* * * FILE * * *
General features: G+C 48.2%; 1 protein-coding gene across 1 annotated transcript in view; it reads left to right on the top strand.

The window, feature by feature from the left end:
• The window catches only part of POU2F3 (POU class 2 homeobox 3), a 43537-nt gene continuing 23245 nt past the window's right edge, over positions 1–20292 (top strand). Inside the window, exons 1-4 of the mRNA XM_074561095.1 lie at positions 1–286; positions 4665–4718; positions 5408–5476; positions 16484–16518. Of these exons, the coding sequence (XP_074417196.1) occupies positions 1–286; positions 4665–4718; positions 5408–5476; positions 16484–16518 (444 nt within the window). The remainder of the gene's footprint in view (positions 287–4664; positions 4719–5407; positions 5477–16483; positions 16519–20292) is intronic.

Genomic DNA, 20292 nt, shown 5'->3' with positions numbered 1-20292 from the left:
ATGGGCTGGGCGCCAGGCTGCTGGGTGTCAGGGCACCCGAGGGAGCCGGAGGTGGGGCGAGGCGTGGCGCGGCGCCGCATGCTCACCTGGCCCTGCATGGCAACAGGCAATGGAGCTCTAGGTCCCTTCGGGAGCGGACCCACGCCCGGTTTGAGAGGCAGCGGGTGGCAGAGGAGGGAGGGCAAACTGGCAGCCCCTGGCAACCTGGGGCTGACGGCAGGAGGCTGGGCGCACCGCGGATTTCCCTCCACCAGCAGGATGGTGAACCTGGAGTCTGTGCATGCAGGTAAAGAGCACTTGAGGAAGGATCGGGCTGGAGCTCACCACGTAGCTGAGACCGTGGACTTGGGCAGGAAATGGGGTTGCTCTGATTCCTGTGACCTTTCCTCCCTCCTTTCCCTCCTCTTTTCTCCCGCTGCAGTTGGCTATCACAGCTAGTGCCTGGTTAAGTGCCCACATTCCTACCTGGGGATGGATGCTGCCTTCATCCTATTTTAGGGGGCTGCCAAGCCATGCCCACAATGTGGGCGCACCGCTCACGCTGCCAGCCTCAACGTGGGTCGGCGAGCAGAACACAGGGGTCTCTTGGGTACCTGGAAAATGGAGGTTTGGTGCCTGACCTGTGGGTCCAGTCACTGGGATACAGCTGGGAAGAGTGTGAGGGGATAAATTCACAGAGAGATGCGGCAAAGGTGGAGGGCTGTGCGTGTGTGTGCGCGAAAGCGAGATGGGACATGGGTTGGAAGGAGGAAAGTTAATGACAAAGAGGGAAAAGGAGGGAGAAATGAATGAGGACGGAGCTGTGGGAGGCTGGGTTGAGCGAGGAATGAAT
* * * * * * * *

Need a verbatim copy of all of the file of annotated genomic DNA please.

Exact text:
General features: G+C 48.2%; 1 protein-coding gene across 1 annotated transcript in view; it reads left to right on the top strand.

The window, feature by feature from the left end:
• The window catches only part of POU2F3 (POU class 2 homeobox 3), a 43537-nt gene continuing 23245 nt past the window's right edge, over positions 1–20292 (top strand). Inside the window, exons 1-4 of the mRNA XM_074561095.1 lie at positions 1–286; positions 4665–4718; positions 5408–5476; positions 16484–16518. Of these exons, the coding sequence (XP_074417196.1) occupies positions 1–286; positions 4665–4718; positions 5408–5476; positions 16484–16518 (444 nt within the window). The remainder of the gene's footprint in view (positions 287–4664; positions 4719–5407; positions 5477–16483; positions 16519–20292) is intronic.

Genomic DNA, 20292 nt, shown 5'->3' with positions numbered 1-20292 from the left:
ATGGGCTGGGCGCCAGGCTGCTGGGTGTCAGGGCACCCGAGGGAGCCGGAGGTGGGGCGAGGCGTGGCGCGGCGCCGCATGCTCACCTGGCCCTGCATGGCAACAGGCAATGGAGCTCTAGGTCCCTTCGGGAGCGGACCCACGCCCGGTTTGAGAGGCAGCGGGTGGCAGAGGAGGGAGGGCAAACTGGCAGCCCCTGGCAACCTGGGGCTGACGGCAGGAGGCTGGGCGCACCGCGGATTTCCCTCCACCAGCAGGATGGTGAACCTGGAGTCTGTGCATGCAGGTAAAGAGCACTTGAGGAAGGATCGGGCTGGAGCTCACCACGTAGCTGAGACCGTGGACTTGGGCAGGAAATGGGGTTGCTCTGATTCCTGTGACCTTTCCTCCCTCCTTTCCCTCCTCTTTTCTCCCGCTGCAGTTGGCTATCACAGCTAGTGCCTGGTTAAGTGCCCACATTCCTACCTGGGGATGGATGCTGCCTTCATCCTATTTTAGGGGGCTGCCAAGCCATGCCCACAATGTGGGCGCACCGCTCACGCTGCCAGCCTCAACGTGGGTCGGCGAGCAGAACACAGGGGTCTCTTGGGTACCTGGAAAATGGAGGTTTGGTGCCTGACCTGTGGGTCCAGTCACTGGGATACAGCTGGGAAGAGTGTGAGGGGATAAATTCACAGAGAGATGCGGCAAAGGTGGAGGGCTGTGCGTGTGTGTGCGCGAAAGCGAGATGGGACATGGGTTGGAAGGAGGAAAGTTAATGACAAAGAGGGAAAAGGAGGGAGAAATGAATGAGGACGGAGCTGTGGGAGGCTGGGTTGAGCGAGGAATGAAT